I am thankful for the current playoff system. I was initially against the second wild card in the playoffs, but it has added a new, exciting element to the postseason and I feel it is for the better. The last four October’s have been spectacular and it has shown a steady uptick for baseball viewing among the general public.

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Credit: Chicago Tribune

I am thankful for the mass group of players that I love watching all throughout the baseball season.

Ben Zobrist’s versatility and patience.

Andrew McCutchen’s five tools.

Giancarlo Stanton’s unbridled power.

Yasiel Puig’s child-like enthusiasm.

Bryce Harper’s hustle and ‘Hair on Fire’ approach on the field.

Wade Davis’ ‘Vein’s of Ice’.

Jose Altuve’s ability to hit the ball “where they ain’t”.

Baseball not only has a great group of guys that encompass the immense talent in the game, but a group that are positive role models for the game and makes rooting for them even easier.

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I’m also thankful for all the retired players whose accomplishments I’m still in awe of today.

Ted Williams’ love and dedication to hitting.

Willie Mays’ grace.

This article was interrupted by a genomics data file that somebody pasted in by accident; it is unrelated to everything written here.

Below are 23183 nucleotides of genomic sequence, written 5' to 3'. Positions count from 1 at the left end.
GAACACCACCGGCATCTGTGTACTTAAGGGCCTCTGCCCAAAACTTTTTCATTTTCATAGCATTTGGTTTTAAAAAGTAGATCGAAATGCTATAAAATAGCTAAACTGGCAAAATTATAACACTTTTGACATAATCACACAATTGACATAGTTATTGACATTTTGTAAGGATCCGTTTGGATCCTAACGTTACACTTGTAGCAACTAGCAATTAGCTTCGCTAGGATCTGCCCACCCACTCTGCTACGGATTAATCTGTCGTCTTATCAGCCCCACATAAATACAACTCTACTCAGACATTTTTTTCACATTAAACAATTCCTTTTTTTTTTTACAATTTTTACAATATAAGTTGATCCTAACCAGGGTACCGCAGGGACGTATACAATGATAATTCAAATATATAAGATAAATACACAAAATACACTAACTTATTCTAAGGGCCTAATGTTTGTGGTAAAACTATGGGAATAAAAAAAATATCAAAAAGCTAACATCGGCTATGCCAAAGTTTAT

Bob Gibson’s fire.

Yogi Berra’s understated play on the field…oh, and his sayings.

Tony Gwynn’s knowledge of the strike zone.

Greg Maddux’s precise location.

Edgar Martinez’s understated study of hitting.

Tim Raines’ speed and ability to put himself in a position to score.

Jackie Robinson’s patience, maturity and determination to prove his worth.

Hank Aaron’s power, quiet leadership and calm demeanor.

I could go on and on with some of the greats of the game, but more than anything I am thankful they were able to pave the way for the talent that would follow them.

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Credit: NPR

More than anything, I am thankful for my favorite team of the last 30+ years, the team I fell in love with as a child and the team that always reminds me why I love baseball, the Kansas City Royals.

Thank you George Brett, for the hustle and inability to give up that helped me love this game.

Thank you Bo Jackson, for doing the impossible on a baseball diamond.

Thank you Dan Quisenberry, for your unique delivery, late inning shutdowns and your sense of humor.

Thank you Bret Saberhagen, for being one of the best of your generation.